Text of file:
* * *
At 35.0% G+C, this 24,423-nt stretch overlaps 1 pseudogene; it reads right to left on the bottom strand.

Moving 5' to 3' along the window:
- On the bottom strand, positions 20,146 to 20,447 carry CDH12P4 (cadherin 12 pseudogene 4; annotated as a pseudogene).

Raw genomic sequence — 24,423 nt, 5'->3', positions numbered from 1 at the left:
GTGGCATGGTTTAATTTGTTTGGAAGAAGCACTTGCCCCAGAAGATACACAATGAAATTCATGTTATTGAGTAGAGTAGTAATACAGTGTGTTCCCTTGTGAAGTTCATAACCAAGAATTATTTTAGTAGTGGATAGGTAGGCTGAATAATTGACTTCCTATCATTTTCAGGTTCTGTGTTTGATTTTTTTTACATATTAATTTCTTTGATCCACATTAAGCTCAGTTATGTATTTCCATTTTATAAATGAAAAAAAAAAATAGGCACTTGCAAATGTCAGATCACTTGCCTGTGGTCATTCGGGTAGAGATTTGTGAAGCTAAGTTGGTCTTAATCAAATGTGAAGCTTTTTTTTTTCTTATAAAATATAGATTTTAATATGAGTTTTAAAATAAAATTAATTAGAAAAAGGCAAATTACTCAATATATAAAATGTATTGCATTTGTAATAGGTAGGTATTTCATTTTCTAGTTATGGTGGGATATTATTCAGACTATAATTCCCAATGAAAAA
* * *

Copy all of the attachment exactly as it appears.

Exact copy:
At 35.0% G+C, this 24,423-nt stretch overlaps 1 pseudogene; it reads right to left on the bottom strand.

Moving 5' to 3' along the window:
- On the bottom strand, positions 20,146 to 20,447 carry CDH12P4 (cadherin 12 pseudogene 4; annotated as a pseudogene).

Raw genomic sequence — 24,423 nt, 5'->3', positions numbered from 1 at the left:
GTGGCATGGTTTAATTTGTTTGGAAGAAGCACTTGCCCCAGAAGATACACAATGAAATTCATGTTATTGAGTAGAGTAGTAATACAGTGTGTTCCCTTGTGAAGTTCATAACCAAGAATTATTTTAGTAGTGGATAGGTAGGCTGAATAATTGACTTCCTATCATTTTCAGGTTCTGTGTTTGATTTTTTTTACATATTAATTTCTTTGATCCACATTAAGCTCAGTTATGTATTTCCATTTTATAAATGAAAAAAAAAAATAGGCACTTGCAAATGTCAGATCACTTGCCTGTGGTCATTCGGGTAGAGATTTGTGAAGCTAAGTTGGTCTTAATCAAATGTGAAGCTTTTTTTTTTCTTATAAAATATAGATTTTAATATGAGTTTTAAAATAAAATTAATTAGAAAAAGGCAAATTACTCAATATATAAAATGTATTGCATTTGTAATAGGTAGGTATTTCATTTTCTAGTTATGGTGGGATATTATTCAGACTATAATTCCCAATGAAAAA